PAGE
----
Louisville coach Rick Pitino was thoroughly embarrassed with the way his team played their last time out, but he wasn’t entirely surprised.
The 11th-ranked Cardinals look to bounce back from a disappointing loss and come out with more enthusiasm on Saturday when they face winless Indiana State in the first game of the inaugural Marques Maybin Classic at Freedom Hall.
Louisville (2-1) opened this season as the third-ranked team in the country — its highest preseason ranking since it was No. 2 in 1987—but hardly looked like a team expected to make a run for the national title its last time out.
After winning their first two games by an average of 32.5 points, the Cardinals were outplayed in every facet of the game in Sunday’s 68-54 loss to Western Kentucky.
Louisville shot 26.8 percent (15-of-56) and made just 6-of-30 shots from beyond the 3-point arc. The Cardinals’ guards went a combined 3-of-23 from the floor and the team was outrebounded 48-36.
“They were open shots, the ball didn’t go down,” Pitino said. “We didn’t offensive rebound with any great authority. It was a double-edge sword.”
Louisville dropped eight spots in the AP poll with the loss, and Pitino said his team’s lethargic performance in practices during the week translated into an uninspired game.
“You don’t like to learn your lessons from losing, but to be quite honest the way we practiced all week, we did not deserve to win,” Pitino said. “You reap what you sow.”
Terrence Williams was held out of practice for three days last week, and wasn’t very sharp on Sunday. Williams, who is recovering from a knee injury suffered during the first week of practice in October, finished with a team-high 19 points, but made just 5-of-14 shots.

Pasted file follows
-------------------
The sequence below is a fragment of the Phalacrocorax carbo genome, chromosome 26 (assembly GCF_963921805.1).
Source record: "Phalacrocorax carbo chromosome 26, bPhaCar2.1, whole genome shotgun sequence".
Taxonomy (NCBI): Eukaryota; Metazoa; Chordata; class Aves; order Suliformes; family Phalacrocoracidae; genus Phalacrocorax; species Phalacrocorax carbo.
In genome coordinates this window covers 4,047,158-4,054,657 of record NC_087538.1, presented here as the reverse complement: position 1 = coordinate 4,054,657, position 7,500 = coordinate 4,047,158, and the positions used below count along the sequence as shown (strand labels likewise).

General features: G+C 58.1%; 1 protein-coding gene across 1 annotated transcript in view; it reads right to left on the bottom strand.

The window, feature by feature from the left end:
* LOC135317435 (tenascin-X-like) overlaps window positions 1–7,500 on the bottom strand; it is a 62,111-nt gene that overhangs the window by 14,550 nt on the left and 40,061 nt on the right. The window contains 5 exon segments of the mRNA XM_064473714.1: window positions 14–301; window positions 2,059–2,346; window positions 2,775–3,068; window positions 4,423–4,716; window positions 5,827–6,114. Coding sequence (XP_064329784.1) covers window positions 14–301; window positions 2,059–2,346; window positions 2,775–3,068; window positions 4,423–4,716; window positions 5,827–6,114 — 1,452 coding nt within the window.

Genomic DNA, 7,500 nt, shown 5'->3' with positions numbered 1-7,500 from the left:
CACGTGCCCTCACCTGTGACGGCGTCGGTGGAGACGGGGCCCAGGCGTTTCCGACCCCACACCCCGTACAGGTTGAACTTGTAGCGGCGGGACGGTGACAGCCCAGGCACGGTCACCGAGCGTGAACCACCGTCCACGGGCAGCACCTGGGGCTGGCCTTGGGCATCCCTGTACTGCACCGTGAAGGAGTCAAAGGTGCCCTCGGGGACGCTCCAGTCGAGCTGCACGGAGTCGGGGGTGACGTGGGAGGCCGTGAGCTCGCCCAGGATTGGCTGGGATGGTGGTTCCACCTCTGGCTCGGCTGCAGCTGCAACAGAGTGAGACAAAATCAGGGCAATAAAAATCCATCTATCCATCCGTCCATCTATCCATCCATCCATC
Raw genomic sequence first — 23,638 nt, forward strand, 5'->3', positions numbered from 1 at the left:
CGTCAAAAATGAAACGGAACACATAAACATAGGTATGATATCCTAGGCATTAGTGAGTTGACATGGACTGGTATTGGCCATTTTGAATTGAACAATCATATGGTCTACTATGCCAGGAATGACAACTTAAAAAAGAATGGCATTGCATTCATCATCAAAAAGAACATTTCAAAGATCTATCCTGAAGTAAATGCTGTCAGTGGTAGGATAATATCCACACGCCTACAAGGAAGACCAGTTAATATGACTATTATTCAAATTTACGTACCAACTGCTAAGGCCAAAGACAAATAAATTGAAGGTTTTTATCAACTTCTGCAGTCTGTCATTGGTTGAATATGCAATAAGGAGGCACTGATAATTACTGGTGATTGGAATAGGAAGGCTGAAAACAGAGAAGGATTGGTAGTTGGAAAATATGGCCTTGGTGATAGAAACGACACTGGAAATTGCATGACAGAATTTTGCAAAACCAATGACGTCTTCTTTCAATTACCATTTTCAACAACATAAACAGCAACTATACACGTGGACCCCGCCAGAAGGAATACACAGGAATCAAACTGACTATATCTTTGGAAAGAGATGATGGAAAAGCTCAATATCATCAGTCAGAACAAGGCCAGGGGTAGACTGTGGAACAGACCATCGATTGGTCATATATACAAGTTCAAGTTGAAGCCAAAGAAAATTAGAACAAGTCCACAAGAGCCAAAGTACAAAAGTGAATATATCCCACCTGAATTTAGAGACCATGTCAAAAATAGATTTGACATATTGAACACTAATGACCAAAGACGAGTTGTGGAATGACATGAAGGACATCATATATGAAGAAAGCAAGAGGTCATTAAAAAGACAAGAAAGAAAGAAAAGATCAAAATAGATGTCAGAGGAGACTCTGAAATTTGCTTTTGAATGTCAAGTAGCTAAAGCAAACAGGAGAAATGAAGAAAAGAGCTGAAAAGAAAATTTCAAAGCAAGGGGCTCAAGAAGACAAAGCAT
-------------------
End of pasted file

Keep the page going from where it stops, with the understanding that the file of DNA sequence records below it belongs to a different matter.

Highly touted freshman Samardo Samuels also looked flat after an impressive debut. Samuels, a McDonald’s All-American and last season’s high school player of the year, averaged 21.0 points on 77.3 percent shooting (17-of-22) in his first two games, but was limited to 11 on 3-of-7 shooting against the Hilltoppers.
The Cardinals will likely be more determined and better prepared for this game.
“We will improve our practice habits immediately,” Pitino said on his official Web site on Monday. “We have not sustained our intensity on a consistent basis. That all changes today. We apologize to the fans who paid hard earned money and had to witness such poor execution.”
Louisville will try and turn things around against Indiana State (0-5), which is still seeking its first win.
The Sycamores lost to Arkansas State 56-54 on Monday, as the Red Wolves’ Donald Boone scored the winning basket with 43 seconds left. It was another heart-breaking loss for Indiana State, as four of its five games have been decided by seven points or less.
Jay Tunnell led the Sycamores with 16 points and Rashad Reed added 15, but no other player on Indiana State scored more than six.
The Sycamores have lost four straight games against ranked opponents by an average of 16.0 points since a 72-64 win over No. 15 Butler on Dec. 9, 2006.
Louisville is 5-1 all-time against Indiana State, but the two schools haven’t met since the Cardinals’ 105-69 victory on Dec. 12, 1983.
Louisville continues this round-robin tournament on Sunday against Ohio University and wraps up the event Monday versus Lamar.
The Sycamores will play Lamar on Sunday and Ohio on Monday.